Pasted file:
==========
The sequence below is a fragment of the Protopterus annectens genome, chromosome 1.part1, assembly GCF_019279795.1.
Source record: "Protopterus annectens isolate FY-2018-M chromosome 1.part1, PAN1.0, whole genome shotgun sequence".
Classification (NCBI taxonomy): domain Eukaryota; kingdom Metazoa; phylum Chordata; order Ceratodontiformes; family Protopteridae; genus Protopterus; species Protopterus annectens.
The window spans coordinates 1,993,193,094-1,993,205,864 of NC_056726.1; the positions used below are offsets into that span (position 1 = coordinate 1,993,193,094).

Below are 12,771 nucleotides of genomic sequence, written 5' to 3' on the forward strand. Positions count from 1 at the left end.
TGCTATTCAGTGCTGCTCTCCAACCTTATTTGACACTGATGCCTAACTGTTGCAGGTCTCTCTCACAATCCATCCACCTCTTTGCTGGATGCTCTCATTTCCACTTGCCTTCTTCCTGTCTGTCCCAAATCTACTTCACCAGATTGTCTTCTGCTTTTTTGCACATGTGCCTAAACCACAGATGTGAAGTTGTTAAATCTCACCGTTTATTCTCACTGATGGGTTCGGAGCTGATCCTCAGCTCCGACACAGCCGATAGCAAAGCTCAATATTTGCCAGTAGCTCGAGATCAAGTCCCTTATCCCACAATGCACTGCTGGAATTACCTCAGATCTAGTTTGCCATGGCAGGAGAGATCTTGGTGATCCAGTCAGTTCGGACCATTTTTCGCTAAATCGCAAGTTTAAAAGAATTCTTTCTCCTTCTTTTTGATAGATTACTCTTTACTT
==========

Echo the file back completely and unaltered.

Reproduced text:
The sequence below is a fragment of the Protopterus annectens genome, chromosome 1.part1, assembly GCF_019279795.1.
Source record: "Protopterus annectens isolate FY-2018-M chromosome 1.part1, PAN1.0, whole genome shotgun sequence".
Classification (NCBI taxonomy): domain Eukaryota; kingdom Metazoa; phylum Chordata; order Ceratodontiformes; family Protopteridae; genus Protopterus; species Protopterus annectens.
The window spans coordinates 1,993,193,094-1,993,205,864 of NC_056726.1; the positions used below are offsets into that span (position 1 = coordinate 1,993,193,094).

Below are 12,771 nucleotides of genomic sequence, written 5' to 3' on the forward strand. Positions count from 1 at the left end.
TGCTATTCAGTGCTGCTCTCCAACCTTATTTGACACTGATGCCTAACTGTTGCAGGTCTCTCTCACAATCCATCCACCTCTTTGCTGGATGCTCTCATTTCCACTTGCCTTCTTCCTGTCTGTCCCAAATCTACTTCACCAGATTGTCTTCTGCTTTTTTGCACATGTGCCTAAACCACAGATGTGAAGTTGTTAAATCTCACCGTTTATTCTCACTGATGGGTTCGGAGCTGATCCTCAGCTCCGACACAGCCGATAGCAAAGCTCAATATTTGCCAGTAGCTCGAGATCAAGTCCCTTATCCCACAATGCACTGCTGGAATTACCTCAGATCTAGTTTGCCATGGCAGGAGAGATCTTGGTGATCCAGTCAGTTCGGACCATTTTTCGCTAAATCGCAAGTTTAAAAGAATTCTTTCTCCTTCTTTTTGATAGATTACTCTTTACTT